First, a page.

When it comes to personal finances, today’s Millennials tend to shy away from the usual investment markets to a greater degree than other age groups, according to research by Wells Fargo.
The bank surveyed more than 1,700 individuals relative to financial literacy and opinions about the investment markets. Twenty percent of those in the Millennial age group (20 to 36) said they would never invest in the markets. Another 53 percent said they would be uncomfortable making such investments.
That raises concern among the experts that the Millennials won’t be ready for retirement when it rolls around. The prevalence of student loans in the age group is a factor. The average debt is now $34,144, up 62 percent over the past 10 years. Repayment often runs well into the prime earning years.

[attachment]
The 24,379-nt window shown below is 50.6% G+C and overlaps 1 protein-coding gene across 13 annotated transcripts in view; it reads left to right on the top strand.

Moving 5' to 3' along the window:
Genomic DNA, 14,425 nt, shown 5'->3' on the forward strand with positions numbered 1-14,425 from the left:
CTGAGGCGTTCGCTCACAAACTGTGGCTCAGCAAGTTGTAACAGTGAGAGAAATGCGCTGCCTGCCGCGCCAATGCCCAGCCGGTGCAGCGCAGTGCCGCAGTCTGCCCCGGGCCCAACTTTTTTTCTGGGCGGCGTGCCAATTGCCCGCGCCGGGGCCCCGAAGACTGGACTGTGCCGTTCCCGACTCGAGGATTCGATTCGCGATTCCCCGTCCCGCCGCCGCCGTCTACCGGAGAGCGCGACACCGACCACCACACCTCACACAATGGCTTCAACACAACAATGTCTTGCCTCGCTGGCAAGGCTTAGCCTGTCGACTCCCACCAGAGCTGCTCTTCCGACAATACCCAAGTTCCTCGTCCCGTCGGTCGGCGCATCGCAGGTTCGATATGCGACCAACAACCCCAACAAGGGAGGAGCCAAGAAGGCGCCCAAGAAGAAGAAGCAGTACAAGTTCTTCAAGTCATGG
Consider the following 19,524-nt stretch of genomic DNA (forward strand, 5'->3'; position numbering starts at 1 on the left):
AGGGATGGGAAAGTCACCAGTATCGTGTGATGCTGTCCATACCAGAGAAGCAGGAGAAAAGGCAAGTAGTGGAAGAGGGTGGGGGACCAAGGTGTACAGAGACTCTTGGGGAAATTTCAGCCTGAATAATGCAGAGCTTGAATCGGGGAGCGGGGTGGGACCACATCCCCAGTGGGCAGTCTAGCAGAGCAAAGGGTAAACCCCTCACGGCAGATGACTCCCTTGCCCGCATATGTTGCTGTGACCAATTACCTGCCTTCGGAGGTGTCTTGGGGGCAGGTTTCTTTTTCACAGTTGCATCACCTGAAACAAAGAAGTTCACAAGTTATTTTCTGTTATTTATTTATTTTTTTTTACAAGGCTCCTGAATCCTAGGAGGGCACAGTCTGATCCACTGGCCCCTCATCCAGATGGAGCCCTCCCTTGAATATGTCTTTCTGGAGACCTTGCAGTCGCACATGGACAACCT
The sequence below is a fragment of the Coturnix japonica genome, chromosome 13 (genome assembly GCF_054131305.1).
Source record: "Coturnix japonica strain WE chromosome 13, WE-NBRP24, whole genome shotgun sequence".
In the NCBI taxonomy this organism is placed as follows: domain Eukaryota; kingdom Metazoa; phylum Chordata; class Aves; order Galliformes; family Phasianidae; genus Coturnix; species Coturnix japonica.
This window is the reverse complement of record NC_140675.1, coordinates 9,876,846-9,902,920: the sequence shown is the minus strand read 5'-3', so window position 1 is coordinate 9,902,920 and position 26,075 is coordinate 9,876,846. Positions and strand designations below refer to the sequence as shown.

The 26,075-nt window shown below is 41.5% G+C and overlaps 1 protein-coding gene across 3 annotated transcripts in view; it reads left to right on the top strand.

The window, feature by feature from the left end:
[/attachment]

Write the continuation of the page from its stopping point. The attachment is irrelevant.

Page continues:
Wells Fargo devised a Positive Financial Indicator to determine how well an individual is faring financially. The five attributes of those in good financial shape are: Having enough money to put some into savings; saving specifically for retirement; a perception of being in control of finances; taking an active role in setting and achieving goals; and the ability to pay monthly expenses without strain.
Those who score higher on the indicator tend to be happier and more confident about finances, the bank found.
The survey also indicated more healthy attitudes among the Millennials who communicate with parents and grandparents on financial issues.